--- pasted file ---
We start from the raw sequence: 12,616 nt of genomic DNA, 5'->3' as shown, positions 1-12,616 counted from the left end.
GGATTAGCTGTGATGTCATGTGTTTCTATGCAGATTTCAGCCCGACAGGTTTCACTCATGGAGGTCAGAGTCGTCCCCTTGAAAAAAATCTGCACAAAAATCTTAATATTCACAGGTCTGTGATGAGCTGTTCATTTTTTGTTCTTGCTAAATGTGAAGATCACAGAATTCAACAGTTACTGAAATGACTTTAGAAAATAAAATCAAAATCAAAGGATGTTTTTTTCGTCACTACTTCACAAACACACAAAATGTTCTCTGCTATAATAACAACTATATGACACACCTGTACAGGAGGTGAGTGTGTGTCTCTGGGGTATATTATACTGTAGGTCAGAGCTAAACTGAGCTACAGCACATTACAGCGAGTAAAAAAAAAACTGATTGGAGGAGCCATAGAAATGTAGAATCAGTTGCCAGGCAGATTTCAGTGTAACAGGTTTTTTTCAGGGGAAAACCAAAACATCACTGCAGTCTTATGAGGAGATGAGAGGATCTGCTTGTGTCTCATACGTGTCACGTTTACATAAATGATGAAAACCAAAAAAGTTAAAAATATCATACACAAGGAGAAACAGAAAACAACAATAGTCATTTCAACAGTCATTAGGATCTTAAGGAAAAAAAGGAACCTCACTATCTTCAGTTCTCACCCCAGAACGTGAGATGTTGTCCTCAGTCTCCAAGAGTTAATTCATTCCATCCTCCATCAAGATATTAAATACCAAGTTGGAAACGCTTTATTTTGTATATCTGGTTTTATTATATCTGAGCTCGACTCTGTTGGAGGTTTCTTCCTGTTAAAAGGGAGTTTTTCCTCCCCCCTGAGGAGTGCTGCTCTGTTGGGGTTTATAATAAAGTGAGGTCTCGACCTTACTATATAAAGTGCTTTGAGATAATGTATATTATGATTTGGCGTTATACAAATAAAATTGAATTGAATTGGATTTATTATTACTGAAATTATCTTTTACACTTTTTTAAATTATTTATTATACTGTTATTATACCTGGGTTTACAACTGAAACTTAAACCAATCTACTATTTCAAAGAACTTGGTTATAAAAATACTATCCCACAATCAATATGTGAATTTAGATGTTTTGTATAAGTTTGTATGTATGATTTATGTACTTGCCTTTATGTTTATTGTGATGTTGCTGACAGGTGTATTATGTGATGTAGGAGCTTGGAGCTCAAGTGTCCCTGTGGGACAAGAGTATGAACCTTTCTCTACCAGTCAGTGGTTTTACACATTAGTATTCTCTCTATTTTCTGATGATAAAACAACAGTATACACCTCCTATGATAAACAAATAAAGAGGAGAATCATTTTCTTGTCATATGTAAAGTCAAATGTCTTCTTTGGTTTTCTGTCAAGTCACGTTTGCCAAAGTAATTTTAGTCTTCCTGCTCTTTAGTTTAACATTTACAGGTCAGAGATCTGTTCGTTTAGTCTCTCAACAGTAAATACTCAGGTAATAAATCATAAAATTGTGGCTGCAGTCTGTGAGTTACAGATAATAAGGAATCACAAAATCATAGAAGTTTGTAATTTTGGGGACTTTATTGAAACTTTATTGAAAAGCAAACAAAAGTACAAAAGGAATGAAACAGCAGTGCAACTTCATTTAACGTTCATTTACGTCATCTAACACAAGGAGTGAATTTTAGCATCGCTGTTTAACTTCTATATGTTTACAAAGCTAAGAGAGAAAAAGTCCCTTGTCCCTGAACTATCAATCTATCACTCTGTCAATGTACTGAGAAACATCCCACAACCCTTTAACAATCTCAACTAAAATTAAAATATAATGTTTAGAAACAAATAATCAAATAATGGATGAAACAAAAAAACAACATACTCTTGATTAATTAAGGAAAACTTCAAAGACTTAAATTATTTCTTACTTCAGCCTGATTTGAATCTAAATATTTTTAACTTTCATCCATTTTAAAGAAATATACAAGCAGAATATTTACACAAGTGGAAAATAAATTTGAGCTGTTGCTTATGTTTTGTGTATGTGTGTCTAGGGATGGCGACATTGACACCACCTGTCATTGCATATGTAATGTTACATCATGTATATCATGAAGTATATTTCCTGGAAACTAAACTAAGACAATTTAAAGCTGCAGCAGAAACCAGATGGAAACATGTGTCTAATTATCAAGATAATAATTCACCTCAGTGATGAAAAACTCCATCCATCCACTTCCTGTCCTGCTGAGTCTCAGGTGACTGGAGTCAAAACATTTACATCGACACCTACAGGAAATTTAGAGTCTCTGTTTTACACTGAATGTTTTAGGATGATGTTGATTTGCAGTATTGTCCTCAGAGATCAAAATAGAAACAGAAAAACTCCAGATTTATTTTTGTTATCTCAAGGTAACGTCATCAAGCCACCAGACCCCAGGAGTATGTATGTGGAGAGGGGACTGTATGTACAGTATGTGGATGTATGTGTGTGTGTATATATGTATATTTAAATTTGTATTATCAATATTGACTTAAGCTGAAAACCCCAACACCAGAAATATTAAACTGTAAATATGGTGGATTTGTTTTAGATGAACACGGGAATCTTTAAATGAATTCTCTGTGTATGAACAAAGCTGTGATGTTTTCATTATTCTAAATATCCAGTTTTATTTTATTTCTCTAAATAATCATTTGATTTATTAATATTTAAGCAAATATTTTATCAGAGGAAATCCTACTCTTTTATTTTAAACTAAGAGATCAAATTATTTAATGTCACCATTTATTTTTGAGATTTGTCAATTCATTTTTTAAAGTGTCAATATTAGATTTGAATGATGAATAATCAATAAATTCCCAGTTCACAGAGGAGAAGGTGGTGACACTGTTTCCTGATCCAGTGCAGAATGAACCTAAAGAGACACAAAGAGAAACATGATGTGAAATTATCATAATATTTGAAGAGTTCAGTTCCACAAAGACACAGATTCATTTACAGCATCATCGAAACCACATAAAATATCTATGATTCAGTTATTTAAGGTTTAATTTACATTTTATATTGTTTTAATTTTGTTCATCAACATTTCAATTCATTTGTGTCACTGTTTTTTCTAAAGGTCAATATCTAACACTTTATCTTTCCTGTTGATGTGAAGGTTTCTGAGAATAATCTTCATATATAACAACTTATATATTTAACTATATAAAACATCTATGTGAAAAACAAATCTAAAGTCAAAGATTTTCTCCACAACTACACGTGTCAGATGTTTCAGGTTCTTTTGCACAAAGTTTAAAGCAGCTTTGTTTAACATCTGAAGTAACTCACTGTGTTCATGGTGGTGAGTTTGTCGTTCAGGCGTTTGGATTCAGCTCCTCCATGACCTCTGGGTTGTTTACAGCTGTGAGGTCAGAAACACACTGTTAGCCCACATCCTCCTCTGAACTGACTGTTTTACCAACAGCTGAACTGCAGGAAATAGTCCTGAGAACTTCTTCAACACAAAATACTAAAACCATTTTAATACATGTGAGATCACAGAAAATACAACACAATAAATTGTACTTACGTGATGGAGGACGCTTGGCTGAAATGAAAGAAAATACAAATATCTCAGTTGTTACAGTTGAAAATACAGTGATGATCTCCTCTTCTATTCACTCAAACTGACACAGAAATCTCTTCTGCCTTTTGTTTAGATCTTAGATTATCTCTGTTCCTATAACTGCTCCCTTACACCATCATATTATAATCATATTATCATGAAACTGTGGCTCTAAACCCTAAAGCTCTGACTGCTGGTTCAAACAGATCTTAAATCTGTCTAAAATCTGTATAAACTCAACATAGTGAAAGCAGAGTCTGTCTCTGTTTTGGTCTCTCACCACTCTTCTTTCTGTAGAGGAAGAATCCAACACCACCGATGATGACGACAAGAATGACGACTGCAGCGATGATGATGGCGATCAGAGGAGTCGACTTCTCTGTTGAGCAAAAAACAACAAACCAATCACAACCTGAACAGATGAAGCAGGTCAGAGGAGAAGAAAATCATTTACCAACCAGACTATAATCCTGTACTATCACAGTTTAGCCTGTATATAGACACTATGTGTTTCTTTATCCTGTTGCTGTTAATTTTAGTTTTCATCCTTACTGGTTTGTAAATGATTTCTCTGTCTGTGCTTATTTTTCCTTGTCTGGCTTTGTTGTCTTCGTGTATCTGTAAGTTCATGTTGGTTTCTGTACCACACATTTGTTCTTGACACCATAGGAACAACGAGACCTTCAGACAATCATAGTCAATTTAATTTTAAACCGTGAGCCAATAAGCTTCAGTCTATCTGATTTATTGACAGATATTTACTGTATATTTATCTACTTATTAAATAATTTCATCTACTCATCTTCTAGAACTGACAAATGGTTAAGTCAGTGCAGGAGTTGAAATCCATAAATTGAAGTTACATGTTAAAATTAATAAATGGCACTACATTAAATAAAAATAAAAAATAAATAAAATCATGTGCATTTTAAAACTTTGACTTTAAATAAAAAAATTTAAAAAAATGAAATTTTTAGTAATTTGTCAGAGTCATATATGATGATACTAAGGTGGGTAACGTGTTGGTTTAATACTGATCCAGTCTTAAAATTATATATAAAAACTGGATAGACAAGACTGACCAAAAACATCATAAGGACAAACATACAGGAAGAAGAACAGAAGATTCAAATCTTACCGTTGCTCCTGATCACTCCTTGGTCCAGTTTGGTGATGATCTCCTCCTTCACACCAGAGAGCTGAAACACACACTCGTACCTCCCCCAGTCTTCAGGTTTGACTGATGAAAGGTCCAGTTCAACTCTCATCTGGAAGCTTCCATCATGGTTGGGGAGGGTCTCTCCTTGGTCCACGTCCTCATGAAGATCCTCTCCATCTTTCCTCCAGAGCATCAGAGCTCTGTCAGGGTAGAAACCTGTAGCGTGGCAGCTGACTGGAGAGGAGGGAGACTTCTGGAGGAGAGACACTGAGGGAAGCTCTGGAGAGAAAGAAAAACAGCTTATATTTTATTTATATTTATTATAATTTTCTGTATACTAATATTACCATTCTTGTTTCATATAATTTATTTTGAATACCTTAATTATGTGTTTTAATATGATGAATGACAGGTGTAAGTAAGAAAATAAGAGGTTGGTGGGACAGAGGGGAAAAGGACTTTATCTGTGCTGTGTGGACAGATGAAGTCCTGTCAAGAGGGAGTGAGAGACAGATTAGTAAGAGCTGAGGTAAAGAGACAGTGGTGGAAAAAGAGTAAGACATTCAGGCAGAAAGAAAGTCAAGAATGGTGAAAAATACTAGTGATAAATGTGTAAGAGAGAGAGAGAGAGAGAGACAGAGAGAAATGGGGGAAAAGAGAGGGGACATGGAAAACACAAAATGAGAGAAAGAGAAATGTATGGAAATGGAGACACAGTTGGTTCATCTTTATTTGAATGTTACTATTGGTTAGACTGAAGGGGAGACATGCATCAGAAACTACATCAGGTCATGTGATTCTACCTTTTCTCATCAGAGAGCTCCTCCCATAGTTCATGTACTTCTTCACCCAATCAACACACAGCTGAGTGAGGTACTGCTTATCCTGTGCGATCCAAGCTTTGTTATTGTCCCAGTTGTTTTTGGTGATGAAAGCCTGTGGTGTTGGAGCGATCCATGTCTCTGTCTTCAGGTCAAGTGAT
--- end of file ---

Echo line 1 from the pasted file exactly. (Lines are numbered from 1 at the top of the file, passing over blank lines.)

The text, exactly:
We start from the raw sequence: 12,616 nt of genomic DNA, 5'->3' as shown, positions 1-12,616 counted from the left end.